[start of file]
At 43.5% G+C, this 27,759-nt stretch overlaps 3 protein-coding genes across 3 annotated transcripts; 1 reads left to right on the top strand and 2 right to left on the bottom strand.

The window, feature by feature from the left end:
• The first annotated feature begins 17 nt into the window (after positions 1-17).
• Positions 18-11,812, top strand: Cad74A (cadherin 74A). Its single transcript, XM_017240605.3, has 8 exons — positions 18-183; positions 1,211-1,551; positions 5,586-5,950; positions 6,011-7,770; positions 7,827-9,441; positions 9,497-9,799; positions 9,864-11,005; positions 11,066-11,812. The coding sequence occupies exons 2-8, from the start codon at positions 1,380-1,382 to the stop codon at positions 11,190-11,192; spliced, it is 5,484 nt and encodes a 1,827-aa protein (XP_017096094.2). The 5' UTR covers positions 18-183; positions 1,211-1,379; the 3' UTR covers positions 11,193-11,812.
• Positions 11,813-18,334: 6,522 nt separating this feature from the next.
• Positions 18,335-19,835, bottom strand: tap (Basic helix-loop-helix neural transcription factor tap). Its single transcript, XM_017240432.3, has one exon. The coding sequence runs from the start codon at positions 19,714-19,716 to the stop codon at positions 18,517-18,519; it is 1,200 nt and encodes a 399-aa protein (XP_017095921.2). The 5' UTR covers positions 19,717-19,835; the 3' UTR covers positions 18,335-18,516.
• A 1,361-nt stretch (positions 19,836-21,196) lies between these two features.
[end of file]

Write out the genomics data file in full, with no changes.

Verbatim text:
At 43.5% G+C, this 27,759-nt stretch overlaps 3 protein-coding genes across 3 annotated transcripts; 1 reads left to right on the top strand and 2 right to left on the bottom strand.

The window, feature by feature from the left end:
• The first annotated feature begins 17 nt into the window (after positions 1-17).
• Positions 18-11,812, top strand: Cad74A (cadherin 74A). Its single transcript, XM_017240605.3, has 8 exons — positions 18-183; positions 1,211-1,551; positions 5,586-5,950; positions 6,011-7,770; positions 7,827-9,441; positions 9,497-9,799; positions 9,864-11,005; positions 11,066-11,812. The coding sequence occupies exons 2-8, from the start codon at positions 1,380-1,382 to the stop codon at positions 11,190-11,192; spliced, it is 5,484 nt and encodes a 1,827-aa protein (XP_017096094.2). The 5' UTR covers positions 18-183; positions 1,211-1,379; the 3' UTR covers positions 11,193-11,812.
• Positions 11,813-18,334: 6,522 nt separating this feature from the next.
• Positions 18,335-19,835, bottom strand: tap (Basic helix-loop-helix neural transcription factor tap). Its single transcript, XM_017240432.3, has one exon. The coding sequence runs from the start codon at positions 19,714-19,716 to the stop codon at positions 18,517-18,519; it is 1,200 nt and encodes a 399-aa protein (XP_017095921.2). The 5' UTR covers positions 19,717-19,835; the 3' UTR covers positions 18,335-18,516.
• A 1,361-nt stretch (positions 19,836-21,196) lies between these two features.